India - Supreme Court Fully Upholds Constitutional Validity Of IBC In Landmark Verdict.
Legal News & Analysis - Asia Pacific - India - Insolvency & Restructuring
8 February, 2019
Cyril Amarchand Mangaldas instructs Mr. Tushar Mehta, Solicitor General of India, on behalf of respondent banks and financial institutions in the defence of IBC.
In a landmark decision on January 25th, 2019, the Hon’ble Supreme Court of India in Swiss Ribbons v. Union of India has upheld the constitutional validity of the Insolvency and Bankruptcy Code, 2016 (IBC) in its entirety, laying rest to several issues which arose due to the departure of IBC from previous laws governing insolvency in India. The lead Petitioner Mr. Sanjay Singhal (promoter of Bhushan Power and Steel Limited (Bhushan Power)) had challenged the constitutionality of various provisions of IBC such as Sections 7, 9, 12A, 21, 24, 29A, 53 along with several regulations pertaining to Corporate Insolvency Resolution Process (CIRP), Information Utilities, Resolution Professional as well as constitution of various benches of NCLT and the NCLAT.
The defense of IBC was led by the Mr. K.K. Venugopal, Attorney General of India and by Mr. Tushar Mehta, Solicitor General of India. The CAM team instructed Mr. Tushar Mehta in the proceedings on behalf of 32 banks and financial institutions forming the Committee of Creditors (CoC) of Bhushan Power and Steel Limited (BPSL). The matter relates to the Insolvency proceedings initiated against Bhushan Power under IBC, for resolution of debt of INR 49,000 crore (USD 7 billion appox.) owed to creditors.
The Cyril Amarchand Mangaldas Team representing the banks and financial institutions were led by Mr. L. Viswanathan, Chair - Finance and Projects; Mr. Bishwajit Dubey, Partner; Mr. Spandan Biswal, Partner; with support from Ms. Srideepa Bhattacharyya, Associate; and Mr. Prafful Goyal, Associate.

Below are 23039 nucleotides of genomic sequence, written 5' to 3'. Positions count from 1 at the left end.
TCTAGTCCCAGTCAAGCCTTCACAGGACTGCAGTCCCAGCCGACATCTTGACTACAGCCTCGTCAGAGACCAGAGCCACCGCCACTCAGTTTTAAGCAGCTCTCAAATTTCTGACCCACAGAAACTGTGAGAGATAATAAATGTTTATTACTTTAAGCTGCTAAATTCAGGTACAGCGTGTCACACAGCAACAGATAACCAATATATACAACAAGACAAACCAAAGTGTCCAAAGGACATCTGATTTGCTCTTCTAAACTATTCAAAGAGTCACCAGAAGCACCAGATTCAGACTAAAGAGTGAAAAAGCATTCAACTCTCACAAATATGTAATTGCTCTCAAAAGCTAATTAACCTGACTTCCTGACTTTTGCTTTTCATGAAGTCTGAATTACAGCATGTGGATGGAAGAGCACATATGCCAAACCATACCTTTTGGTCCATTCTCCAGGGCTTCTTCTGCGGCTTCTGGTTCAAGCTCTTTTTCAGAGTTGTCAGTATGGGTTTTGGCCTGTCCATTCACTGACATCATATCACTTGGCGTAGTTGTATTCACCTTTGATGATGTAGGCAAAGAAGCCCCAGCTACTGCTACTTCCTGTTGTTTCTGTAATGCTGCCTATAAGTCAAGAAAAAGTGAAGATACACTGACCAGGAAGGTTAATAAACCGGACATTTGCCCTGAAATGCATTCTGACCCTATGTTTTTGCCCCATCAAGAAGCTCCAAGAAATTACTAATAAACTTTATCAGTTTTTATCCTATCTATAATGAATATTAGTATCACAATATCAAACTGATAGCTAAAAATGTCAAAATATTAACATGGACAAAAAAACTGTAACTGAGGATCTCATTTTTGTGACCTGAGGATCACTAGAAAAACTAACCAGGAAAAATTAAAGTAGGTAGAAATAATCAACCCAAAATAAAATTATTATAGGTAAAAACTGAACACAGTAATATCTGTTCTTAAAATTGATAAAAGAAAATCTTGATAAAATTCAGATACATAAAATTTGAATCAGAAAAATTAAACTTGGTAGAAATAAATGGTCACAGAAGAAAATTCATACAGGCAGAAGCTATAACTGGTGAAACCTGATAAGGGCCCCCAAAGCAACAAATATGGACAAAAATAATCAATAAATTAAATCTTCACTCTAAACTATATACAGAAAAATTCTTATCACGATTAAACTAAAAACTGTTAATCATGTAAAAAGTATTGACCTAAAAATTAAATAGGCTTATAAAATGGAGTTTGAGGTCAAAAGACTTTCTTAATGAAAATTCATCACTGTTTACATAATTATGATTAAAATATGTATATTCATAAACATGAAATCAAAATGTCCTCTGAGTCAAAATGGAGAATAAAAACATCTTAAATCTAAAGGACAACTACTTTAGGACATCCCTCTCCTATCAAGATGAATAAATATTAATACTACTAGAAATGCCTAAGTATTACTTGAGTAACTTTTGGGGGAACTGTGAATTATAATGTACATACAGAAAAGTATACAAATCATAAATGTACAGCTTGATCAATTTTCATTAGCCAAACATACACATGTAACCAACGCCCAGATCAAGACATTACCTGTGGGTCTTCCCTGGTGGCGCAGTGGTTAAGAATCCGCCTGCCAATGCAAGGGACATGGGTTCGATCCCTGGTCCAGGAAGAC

The key challenges made were in respect of the admission process under Section 7, lack of participation of operational creditors in CoC and the disqualification of erstwhile promoters under Section 29A; all such provisions being conceptual departures from previous regimes and which contribute to the immediate impact of IBC on the financial sector.
In its Judgement on 25 January, 2019, the Bench comprising of Hon’ble Justice Mr. Rohinton F. Nariman and Hon’ble Justice Mr. Navin Sinha), while upholding IBC in its entirety, the Hon’ble Supreme Court recognized the Legislature’s right to experimentation in the field of economic legislation and the positive impact of the working of IBC. The Hon’ble Court has observed that “the flow of financial resource to the commercial sector in India has increased exponentially as a result of financial debts being repaid”. The Court based its key observations on the distinction between the interests of the corporate debtor and of its promoters/ management, on the difference in nature and purpose of financial debt and of operational debt, and in the role of COC members in bringing financial expertise to the resolution process.
The Supreme Court has set out a test for disqualification caused due to related parties being a “connected person” under Section 29A(j) of IBC (the related party has to be connected to the business of the Resolution Applicant). Additionally, the Court has recognized the NCLT’s inherent power to permit withdrawal of a Company from CIRP in the time period between admission and before formation of CoC. The Court has also directed the Government to set up Circuit Benches of NCLAT within a period of 6 months.